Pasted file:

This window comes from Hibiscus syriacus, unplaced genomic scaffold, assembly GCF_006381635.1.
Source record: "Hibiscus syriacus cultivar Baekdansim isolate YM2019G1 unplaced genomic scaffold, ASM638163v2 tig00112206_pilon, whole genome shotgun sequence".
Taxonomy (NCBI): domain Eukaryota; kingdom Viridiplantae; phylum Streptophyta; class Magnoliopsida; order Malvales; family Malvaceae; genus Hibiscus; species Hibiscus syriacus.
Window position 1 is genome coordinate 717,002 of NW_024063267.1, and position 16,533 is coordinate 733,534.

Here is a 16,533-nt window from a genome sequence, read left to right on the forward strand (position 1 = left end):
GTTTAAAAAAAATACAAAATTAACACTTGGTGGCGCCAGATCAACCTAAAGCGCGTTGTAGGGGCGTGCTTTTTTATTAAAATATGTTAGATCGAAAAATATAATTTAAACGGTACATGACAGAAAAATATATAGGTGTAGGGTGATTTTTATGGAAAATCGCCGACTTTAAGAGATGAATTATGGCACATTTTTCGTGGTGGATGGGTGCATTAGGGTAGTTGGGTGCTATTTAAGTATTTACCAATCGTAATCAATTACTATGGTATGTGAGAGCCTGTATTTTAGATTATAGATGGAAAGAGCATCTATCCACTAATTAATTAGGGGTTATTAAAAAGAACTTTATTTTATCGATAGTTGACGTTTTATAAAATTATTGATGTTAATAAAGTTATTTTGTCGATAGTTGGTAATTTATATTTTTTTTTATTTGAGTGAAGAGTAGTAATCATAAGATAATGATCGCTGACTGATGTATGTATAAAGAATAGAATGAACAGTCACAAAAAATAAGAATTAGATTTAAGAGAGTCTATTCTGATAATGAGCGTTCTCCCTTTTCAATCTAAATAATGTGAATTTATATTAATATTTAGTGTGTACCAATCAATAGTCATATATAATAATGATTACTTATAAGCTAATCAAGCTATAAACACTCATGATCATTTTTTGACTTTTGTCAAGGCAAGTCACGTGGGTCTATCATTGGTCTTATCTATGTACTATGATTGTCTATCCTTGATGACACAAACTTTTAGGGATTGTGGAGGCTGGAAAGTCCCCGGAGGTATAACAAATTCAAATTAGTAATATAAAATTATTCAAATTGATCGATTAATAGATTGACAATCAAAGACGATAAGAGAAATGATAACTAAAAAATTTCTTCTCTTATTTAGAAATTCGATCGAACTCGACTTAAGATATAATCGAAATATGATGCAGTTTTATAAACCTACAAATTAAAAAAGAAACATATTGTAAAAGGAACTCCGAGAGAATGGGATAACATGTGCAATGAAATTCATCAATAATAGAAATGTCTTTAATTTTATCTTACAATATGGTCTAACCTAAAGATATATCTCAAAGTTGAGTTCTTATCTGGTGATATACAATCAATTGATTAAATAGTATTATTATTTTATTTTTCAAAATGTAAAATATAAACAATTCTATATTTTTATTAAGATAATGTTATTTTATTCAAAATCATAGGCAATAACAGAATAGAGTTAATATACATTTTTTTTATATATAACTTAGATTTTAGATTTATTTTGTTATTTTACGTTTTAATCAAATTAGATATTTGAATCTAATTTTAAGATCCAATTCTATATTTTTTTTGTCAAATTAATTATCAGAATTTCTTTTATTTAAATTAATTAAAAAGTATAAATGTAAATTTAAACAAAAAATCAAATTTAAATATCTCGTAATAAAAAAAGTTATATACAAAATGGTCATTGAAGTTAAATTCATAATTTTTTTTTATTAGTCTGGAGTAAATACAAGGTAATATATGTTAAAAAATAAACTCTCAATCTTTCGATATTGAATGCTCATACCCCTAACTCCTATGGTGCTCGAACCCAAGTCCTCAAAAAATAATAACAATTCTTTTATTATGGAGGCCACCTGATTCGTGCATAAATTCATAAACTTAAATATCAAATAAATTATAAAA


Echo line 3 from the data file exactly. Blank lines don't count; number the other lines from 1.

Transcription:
Taxonomy (NCBI): domain Eukaryota; kingdom Viridiplantae; phylum Streptophyta; class Magnoliopsida; order Malvales; family Malvaceae; genus Hibiscus; species Hibiscus syriacus.